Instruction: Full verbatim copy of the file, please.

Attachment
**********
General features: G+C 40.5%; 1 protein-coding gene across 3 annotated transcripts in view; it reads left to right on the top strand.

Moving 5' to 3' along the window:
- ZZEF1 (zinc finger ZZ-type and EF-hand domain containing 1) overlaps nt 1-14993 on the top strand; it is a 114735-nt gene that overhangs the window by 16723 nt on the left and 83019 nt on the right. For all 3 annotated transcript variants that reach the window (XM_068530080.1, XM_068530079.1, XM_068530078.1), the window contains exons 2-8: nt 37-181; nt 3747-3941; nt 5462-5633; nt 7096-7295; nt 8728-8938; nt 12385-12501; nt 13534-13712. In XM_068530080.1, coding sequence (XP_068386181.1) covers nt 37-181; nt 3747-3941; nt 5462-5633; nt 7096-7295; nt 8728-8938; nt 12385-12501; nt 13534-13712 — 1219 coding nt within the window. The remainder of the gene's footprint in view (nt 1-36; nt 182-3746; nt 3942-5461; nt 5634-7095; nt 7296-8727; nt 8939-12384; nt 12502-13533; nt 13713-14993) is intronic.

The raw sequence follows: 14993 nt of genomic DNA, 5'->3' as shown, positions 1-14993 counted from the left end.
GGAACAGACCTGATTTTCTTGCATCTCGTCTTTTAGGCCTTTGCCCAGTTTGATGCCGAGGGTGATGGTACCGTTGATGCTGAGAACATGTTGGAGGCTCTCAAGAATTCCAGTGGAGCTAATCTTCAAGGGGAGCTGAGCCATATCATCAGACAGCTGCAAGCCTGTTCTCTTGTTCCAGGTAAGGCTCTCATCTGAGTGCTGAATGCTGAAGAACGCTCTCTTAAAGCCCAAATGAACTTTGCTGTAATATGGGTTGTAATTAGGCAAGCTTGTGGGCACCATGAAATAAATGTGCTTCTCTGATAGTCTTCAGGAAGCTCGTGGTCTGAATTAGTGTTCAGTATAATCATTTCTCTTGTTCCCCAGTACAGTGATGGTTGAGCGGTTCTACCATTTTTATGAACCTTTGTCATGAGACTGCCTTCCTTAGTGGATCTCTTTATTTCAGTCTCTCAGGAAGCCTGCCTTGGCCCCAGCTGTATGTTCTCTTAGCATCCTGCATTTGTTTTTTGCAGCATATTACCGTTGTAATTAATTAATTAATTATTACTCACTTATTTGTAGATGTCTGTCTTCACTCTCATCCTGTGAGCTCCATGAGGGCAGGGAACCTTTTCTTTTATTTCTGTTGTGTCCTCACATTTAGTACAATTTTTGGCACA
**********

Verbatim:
General features: G+C 40.5%; 1 protein-coding gene across 3 annotated transcripts in view; it reads left to right on the top strand.

Moving 5' to 3' along the window:
- ZZEF1 (zinc finger ZZ-type and EF-hand domain containing 1) overlaps nt 1-14993 on the top strand; it is a 114735-nt gene that overhangs the window by 16723 nt on the left and 83019 nt on the right. For all 3 annotated transcript variants that reach the window (XM_068530080.1, XM_068530079.1, XM_068530078.1), the window contains exons 2-8: nt 37-181; nt 3747-3941; nt 5462-5633; nt 7096-7295; nt 8728-8938; nt 12385-12501; nt 13534-13712. In XM_068530080.1, coding sequence (XP_068386181.1) covers nt 37-181; nt 3747-3941; nt 5462-5633; nt 7096-7295; nt 8728-8938; nt 12385-12501; nt 13534-13712 — 1219 coding nt within the window. The remainder of the gene's footprint in view (nt 1-36; nt 182-3746; nt 3942-5461; nt 5634-7095; nt 7296-8727; nt 8939-12384; nt 12502-13533; nt 13713-14993) is intronic.

The raw sequence follows: 14993 nt of genomic DNA, 5'->3' as shown, positions 1-14993 counted from the left end.
GGAACAGACCTGATTTTCTTGCATCTCGTCTTTTAGGCCTTTGCCCAGTTTGATGCCGAGGGTGATGGTACCGTTGATGCTGAGAACATGTTGGAGGCTCTCAAGAATTCCAGTGGAGCTAATCTTCAAGGGGAGCTGAGCCATATCATCAGACAGCTGCAAGCCTGTTCTCTTGTTCCAGGTAAGGCTCTCATCTGAGTGCTGAATGCTGAAGAACGCTCTCTTAAAGCCCAAATGAACTTTGCTGTAATATGGGTTGTAATTAGGCAAGCTTGTGGGCACCATGAAATAAATGTGCTTCTCTGATAGTCTTCAGGAAGCTCGTGGTCTGAATTAGTGTTCAGTATAATCATTTCTCTTGTTCCCCAGTACAGTGATGGTTGAGCGGTTCTACCATTTTTATGAACCTTTGTCATGAGACTGCCTTCCTTAGTGGATCTCTTTATTTCAGTCTCTCAGGAAGCCTGCCTTGGCCCCAGCTGTATGTTCTCTTAGCATCCTGCATTTGTTTTTTGCAGCATATTACCGTTGTAATTAATTAATTAATTATTACTCACTTATTTGTAGATGTCTGTCTTCACTCTCATCCTGTGAGCTCCATGAGGGCAGGGAACCTTTTCTTTTATTTCTGTTGTGTCCTCACATTTAGTACAATTTTTGGCACA